Here, the answers for autoconfiguraton-related questions are given.
This topic contains the following sections:
- What is auto-configuration and how to get fully configured VM instance and software?
- Can a custom user data be used to allow auto-configuration?
- How do I use default auto-configuration provided by Orchestrator for AWS instances, launched from Amazon EC2 console?
- Is there a way to run a set of Maestro commands automatically?
- Which stack template formats are supported by Maestro Stacks?
- How do I launch a Maestro Stack?
- How do I monitor a Maestro Stack execution?
- What is the Maestro Stacks work flow?
- How do I pass parameters to a stack?
- What is the difference between Maestro and AWS CloudFormation Stacks?
- What happens if a Maestro Stack execution fails?
- What happens if you re-run a Maestro Stack?
- Is it possible to write project specific Chef recipes which can install and configure a VMs from scratch?
- When I run instances based on custom templates, all of them are assigned the same DNS name, containing 'xxxx'. What should I do?
- How does the integration with third-party tools work. For example, how does integration with Saltstack work?
- I didn't find the answer to my question here. Where should I address?
What is auto-configuration and how to get fully configured VM instance and software?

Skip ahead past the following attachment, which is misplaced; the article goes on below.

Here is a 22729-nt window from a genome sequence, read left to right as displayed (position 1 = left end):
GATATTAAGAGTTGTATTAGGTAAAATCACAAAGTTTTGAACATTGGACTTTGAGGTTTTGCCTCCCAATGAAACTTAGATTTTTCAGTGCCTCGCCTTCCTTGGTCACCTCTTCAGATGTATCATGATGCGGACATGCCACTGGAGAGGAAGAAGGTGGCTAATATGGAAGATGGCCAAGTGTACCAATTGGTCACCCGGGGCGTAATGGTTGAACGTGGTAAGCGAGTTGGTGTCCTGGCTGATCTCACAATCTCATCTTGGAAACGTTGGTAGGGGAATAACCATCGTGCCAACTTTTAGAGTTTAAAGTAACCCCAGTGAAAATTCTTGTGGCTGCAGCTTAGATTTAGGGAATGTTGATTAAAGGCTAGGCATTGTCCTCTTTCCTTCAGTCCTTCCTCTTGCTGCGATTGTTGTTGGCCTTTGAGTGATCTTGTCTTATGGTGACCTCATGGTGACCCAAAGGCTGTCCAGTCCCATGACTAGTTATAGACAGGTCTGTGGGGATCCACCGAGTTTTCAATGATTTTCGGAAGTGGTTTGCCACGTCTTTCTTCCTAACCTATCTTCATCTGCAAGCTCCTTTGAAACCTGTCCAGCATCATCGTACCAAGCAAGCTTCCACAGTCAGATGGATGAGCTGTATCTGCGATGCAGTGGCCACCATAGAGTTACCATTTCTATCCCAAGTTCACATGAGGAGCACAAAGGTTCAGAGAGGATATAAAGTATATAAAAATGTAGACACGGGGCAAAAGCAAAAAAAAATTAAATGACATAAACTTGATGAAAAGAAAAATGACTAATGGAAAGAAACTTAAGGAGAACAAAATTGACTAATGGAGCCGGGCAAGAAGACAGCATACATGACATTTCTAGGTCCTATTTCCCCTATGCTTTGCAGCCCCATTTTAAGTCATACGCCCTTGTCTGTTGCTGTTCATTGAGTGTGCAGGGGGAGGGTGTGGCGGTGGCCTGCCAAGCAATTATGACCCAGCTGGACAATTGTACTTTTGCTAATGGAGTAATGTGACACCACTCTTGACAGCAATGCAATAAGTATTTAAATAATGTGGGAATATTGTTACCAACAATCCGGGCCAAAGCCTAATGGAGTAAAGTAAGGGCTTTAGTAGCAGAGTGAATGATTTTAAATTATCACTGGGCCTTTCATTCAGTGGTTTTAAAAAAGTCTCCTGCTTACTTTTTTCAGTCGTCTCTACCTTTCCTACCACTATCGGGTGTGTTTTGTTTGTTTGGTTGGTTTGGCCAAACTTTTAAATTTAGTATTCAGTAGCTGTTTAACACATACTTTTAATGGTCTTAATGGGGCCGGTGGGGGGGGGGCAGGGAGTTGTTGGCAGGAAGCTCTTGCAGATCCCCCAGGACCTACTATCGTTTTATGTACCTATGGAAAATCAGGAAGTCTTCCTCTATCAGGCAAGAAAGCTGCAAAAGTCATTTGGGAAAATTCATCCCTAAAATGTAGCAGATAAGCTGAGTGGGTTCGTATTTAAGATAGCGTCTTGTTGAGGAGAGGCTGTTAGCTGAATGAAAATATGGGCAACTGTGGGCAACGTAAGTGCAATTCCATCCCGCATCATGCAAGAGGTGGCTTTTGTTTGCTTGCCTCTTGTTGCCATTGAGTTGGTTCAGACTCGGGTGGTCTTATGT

Auto-configuration is the automatic configuration of VM instances or applications without manual intervention.
You can get fully configured instance in two ways:
- Create an instance and use auto-configuration with Chef cookbooks that will automatically configure your VM as needed. For the details on auto-configuration usage please see the Auto Configuration Service section.
- Run instance from clear image and install all applications manually. Then create a snapshot and run new instances using it. We recommend using this approach when auto-configuration process takes longer than 15 minutes.
Can a custom user data be used to allow auto-configuration?
Yes, this functionality is implemented using instance properties.
How do I use default auto-configuration provided by Orchestrator for AWS instances, launched from Amazon EC2 console?
Please assign the following property to each of them:
Is there a way to run a set of Maestro commands automatically?
Yes, you can aggregate a set of API commands into one template which is called a Maestro Stack and run them all using a single command. For more details on Maestro Stacks please see the Cloud Formation Service Guide.
Which stack template formats are supported by Maestro Stacks?
Maestro Stacks templates can be stored in either .json or .xml files.
How do I launch a Maestro Stack?
The Maestro Stack file can be stored locally on your computer or uploaded to the Orchestrator server with the or2-upload-file (or2uf) command. In both cases, you can launch the stack with the or2-run-maestro-stack (or2rmstack) command followed by respective flags:
- For locally stored Maestro Stacks: